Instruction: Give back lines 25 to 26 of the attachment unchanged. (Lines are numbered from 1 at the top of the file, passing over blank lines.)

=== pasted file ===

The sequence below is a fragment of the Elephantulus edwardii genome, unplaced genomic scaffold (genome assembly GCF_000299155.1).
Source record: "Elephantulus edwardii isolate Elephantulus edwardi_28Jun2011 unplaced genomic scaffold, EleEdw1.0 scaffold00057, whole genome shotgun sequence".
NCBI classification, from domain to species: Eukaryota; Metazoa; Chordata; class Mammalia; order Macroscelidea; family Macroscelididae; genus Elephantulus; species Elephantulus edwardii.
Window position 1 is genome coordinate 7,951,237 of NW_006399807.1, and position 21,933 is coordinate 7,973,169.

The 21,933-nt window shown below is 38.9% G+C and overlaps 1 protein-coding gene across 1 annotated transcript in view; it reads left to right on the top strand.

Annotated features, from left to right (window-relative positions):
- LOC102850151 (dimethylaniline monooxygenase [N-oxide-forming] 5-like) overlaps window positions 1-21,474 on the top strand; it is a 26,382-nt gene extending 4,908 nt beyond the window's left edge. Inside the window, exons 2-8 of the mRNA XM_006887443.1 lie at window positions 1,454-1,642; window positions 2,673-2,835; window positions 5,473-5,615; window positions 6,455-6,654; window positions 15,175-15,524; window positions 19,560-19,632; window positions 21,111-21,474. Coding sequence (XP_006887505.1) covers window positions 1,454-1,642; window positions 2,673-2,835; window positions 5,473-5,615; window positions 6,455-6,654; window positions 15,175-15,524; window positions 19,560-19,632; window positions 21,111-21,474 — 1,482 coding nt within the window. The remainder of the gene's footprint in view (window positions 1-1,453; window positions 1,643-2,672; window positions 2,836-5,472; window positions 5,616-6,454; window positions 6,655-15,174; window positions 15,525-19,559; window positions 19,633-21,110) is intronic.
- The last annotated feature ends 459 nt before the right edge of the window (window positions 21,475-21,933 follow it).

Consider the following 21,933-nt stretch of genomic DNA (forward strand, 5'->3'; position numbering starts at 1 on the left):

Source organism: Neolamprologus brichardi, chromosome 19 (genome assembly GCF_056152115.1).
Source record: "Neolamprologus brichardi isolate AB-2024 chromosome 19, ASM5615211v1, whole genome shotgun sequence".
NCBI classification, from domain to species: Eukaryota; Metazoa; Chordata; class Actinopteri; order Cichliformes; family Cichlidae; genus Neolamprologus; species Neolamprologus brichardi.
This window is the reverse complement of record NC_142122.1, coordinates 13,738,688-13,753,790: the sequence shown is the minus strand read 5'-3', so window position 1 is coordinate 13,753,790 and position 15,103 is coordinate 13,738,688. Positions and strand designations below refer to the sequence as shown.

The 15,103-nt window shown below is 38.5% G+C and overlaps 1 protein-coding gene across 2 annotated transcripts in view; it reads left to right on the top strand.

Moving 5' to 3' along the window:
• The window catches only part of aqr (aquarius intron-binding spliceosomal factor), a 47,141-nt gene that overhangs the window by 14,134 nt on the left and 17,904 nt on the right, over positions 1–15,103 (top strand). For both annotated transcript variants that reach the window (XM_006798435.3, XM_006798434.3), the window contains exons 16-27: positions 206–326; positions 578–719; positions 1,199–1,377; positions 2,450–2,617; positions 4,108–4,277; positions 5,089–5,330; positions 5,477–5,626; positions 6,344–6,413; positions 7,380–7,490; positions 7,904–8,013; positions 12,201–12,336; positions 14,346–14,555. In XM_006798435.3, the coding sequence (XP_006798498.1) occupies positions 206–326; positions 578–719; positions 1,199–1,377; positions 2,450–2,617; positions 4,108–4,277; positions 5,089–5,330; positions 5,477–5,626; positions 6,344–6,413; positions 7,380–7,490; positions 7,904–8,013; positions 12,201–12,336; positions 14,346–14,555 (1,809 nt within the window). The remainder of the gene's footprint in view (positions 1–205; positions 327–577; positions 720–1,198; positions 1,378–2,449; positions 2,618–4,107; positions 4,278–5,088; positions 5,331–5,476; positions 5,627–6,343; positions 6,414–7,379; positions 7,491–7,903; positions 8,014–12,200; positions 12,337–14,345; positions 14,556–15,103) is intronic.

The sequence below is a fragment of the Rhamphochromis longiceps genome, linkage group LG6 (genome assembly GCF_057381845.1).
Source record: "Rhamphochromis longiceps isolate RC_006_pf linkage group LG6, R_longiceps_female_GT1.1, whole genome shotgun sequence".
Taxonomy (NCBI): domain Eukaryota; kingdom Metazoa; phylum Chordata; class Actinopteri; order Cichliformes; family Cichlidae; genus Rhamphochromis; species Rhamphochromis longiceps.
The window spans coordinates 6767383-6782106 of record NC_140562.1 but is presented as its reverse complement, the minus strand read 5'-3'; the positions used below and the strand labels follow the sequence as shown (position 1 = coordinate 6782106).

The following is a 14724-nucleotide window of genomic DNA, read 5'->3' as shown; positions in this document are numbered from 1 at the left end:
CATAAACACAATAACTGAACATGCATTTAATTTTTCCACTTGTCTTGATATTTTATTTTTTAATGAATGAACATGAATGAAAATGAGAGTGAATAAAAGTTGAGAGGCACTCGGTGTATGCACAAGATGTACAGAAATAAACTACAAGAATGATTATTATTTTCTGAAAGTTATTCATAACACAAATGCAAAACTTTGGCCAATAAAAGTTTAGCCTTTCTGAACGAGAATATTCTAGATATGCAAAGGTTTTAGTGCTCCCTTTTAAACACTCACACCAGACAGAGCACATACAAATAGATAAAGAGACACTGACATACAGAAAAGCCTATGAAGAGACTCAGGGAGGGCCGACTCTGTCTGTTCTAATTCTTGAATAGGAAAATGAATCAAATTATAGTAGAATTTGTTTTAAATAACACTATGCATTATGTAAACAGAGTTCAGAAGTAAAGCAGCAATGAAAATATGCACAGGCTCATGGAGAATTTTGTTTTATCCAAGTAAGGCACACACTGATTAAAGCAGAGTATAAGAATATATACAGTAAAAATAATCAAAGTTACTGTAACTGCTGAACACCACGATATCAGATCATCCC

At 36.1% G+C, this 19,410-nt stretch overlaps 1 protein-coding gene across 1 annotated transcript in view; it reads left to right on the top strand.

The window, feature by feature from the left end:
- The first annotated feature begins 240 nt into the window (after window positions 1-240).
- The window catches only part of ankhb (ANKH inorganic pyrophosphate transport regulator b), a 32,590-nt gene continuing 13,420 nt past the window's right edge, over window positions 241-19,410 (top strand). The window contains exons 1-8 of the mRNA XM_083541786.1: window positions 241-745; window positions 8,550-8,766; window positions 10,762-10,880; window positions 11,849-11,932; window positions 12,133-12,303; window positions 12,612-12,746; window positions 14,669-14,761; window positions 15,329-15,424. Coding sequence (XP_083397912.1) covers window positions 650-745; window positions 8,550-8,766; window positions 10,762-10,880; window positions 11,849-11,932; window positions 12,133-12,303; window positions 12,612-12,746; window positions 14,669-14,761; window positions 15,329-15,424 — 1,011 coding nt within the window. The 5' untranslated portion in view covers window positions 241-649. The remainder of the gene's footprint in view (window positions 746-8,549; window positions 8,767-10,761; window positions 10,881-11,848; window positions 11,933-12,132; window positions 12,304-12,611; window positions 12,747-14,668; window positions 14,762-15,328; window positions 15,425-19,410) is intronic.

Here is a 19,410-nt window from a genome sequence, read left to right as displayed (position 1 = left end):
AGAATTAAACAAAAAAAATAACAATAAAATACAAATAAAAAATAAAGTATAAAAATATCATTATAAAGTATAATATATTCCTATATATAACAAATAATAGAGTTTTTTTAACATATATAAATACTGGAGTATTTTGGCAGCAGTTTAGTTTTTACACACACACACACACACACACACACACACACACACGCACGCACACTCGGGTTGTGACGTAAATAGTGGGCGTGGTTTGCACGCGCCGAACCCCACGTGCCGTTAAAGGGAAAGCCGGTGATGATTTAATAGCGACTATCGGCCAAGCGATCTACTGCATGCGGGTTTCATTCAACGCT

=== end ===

- The first annotated feature begins 240 nt into the window (after window positions 1-240).
- The window catches only part of ankhb (ANKH inorganic pyrophosphate transport regulator b), a 32,590-nt gene continuing 13,420 nt past the window's right edge, over window positions 241-19,410 (top strand). The window contains exons 1-8 of the mRNA XM_083541786.1: window positions 241-745; window positions 8,550-8,766; window positions 10,762-10,880; window positions 11,849-11,932; window positions 12,133-12,303; window positions 12,612-12,746; window positions 14,669-14,761; window positions 15,329-15,424. Coding sequence (XP_083397912.1) covers window positions 650-745; window positions 8,550-8,766; window positions 10,762-10,880; window positions 11,849-11,932; window positions 12,133-12,303; window positions 12,612-12,746; window positions 14,669-14,761; window positions 15,329-15,424 — 1,011 coding nt within the window. The 5' untranslated portion in view covers window positions 241-649. The remainder of the gene's footprint in view (window positions 746-8,549; window positions 8,767-10,761; window positions 10,881-11,848; window positions 11,933-12,132; window positions 12,304-12,611; window positions 12,747-14,668; window positions 14,762-15,328; window positions 15,425-19,410) is intronic.